Low-Cost Green Home
building Superadobe house interior view
Photos courtesy of Cal-Earth

Superadobe

Superadobe is a patented building system developed by Nader Khalili/ Cal-Earth for sustainable, humanitarian, and disaster-relief housing. A Superadobe structure is made by filling long or short sandbags with earth from the building site and stacking or coiling them into layers with barbed wire in between to serve as mortar and reinforcement. Bags and wire alone are adequate for short-term use, such as in disaster relief; for a permanent home, cement or lime is added to the earth, the walls are coated with plaster, and the exterior gets a waterproof coating. Many Superadobe buildings use the structural principles of single and double curvature compression shells that have made arches and domes last for centuries, but Superadobe can also form rectangular shapes.

Advantages of Superadobe:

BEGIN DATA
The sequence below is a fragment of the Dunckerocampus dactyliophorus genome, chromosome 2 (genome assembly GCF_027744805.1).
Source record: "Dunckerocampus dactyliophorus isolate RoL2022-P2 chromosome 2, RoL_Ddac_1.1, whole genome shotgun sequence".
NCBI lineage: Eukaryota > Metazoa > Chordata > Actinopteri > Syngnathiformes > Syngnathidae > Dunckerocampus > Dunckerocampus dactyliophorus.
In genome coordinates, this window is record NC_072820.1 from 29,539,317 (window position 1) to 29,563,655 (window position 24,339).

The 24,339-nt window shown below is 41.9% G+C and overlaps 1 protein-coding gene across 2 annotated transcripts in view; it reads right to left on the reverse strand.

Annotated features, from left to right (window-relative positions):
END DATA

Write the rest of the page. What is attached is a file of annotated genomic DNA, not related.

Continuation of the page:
• Most of the building material is free, local, and used without harm to the environment.
  • Homeowners can build a Superadobe house themselves, filling and placing the bags by hand.
  • The earth-filled bags provide insulation and thermal mass.
  • Sandbags are resistant to fires, wind, and of course, floods.
  • Superadobe structures have passed California's tests for earthquake safety.

The floor of a Superadobe building is usually finished last so that plumbing and electrical lines can be run underneath to feed branches that extend upward where needed. Plumbing pipes are placed on, in, or under the lower Superadobe layers and run vertically through small channels cut into the walls. Electrical lines are run through flexible conduit that follows the contours of the bags.

For much more information, see Cal-Earth.

finished Superadobe house exterior